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Word Police by Barbara Wallraff
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Confused? Take a peek at a sample exam before you try your hand at the real thing.

Read about the new Word Police training manual, Word Court, by Word Police Commissioner Barbara Wallraff.

Join a conversation on Word Police and Word Court in Atlantic Unbound's reader forum, Post & Riposte.

Read recent Word Court columns from The Atlantic Monthly, and browse the Word Fugitives archive, in The Court Record.

Anti-Redundancy Squad
Entrance Exam

Once you've answered all five questions, press the "Submit answers" button to have your responses scored. If you're not sure of the answer to any question, why not take your best guess? (No points are deducted for wrong answers.) You'll need to get at least four answers right to be allowed to proceed. On the next page, you will be asked a final question that you must answer correctly in order to pass the exam.

1. Which is correct?

Word Police officers are allowed to accept free gifts from the general public.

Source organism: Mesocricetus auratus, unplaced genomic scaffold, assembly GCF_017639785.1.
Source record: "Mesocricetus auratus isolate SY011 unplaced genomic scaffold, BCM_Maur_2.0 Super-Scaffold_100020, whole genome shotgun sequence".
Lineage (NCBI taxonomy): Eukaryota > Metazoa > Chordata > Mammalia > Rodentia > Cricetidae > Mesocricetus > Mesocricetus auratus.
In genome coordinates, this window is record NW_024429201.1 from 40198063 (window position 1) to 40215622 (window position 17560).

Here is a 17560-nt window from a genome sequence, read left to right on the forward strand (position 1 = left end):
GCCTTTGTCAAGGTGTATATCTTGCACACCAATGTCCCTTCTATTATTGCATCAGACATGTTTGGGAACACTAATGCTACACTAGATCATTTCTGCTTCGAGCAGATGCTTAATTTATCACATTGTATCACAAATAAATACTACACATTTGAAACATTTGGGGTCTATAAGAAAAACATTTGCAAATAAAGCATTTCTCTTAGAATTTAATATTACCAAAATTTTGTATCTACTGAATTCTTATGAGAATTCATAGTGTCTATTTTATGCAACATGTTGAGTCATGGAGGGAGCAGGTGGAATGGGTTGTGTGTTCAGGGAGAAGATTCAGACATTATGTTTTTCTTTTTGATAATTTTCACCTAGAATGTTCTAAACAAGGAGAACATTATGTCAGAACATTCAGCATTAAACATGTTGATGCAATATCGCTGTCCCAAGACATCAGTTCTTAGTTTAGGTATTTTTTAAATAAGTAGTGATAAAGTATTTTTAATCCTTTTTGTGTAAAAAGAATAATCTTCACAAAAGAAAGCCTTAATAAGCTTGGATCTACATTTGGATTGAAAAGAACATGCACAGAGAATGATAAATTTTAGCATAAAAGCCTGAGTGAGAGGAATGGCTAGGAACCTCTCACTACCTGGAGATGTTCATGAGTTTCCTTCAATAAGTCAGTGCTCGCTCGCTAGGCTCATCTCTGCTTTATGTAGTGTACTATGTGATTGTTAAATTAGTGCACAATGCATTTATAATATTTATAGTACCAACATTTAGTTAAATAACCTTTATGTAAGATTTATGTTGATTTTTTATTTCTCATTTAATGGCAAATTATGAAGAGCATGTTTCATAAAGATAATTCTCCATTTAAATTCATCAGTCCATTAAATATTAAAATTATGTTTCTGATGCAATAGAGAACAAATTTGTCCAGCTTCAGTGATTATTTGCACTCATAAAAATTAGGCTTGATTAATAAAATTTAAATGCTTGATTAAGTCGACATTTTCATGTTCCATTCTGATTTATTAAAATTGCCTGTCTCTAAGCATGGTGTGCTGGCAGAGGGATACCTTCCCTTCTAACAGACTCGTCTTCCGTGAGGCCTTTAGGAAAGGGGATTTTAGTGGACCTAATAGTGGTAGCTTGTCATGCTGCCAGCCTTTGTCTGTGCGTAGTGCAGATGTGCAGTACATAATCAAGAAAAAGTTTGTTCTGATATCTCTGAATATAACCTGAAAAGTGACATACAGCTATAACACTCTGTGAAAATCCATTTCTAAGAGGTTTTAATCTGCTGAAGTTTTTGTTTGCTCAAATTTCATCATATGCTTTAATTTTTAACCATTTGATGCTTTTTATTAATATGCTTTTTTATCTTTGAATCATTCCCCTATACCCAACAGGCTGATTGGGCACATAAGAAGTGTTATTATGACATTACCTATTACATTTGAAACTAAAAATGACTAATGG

Word Police officers consider "free gifts" inappropriate.
Word Police regulations require that free gifts already accepted by officers revert back to their original owners.

2. Pleonasm is

always, always, always a crime.
sometimes a valid rhetorical device.
a pleasant sensation sometimes experienced by certain prehistoric creatures.

3. When Word Police officers have a suspect almost entirely surrounded, they're being wasteful.

Yes
No

4. Which is correct?

When Word Police officers are partners, it's only to be expected that both of them will feel competitive with each other.
When Word Police officers are partners, they work in harmony as much as possible.
When Word Police officers are partners, both of them have in common that they are superior to civilians.

5. If someone said to you, "The reason I want to join the Word Police is because I hope to stamp out redundancy wherever I find it," you would

admire that person.
try to see that the person not only joins the force but receives a promotion as soon as possible.
mistrust that person.


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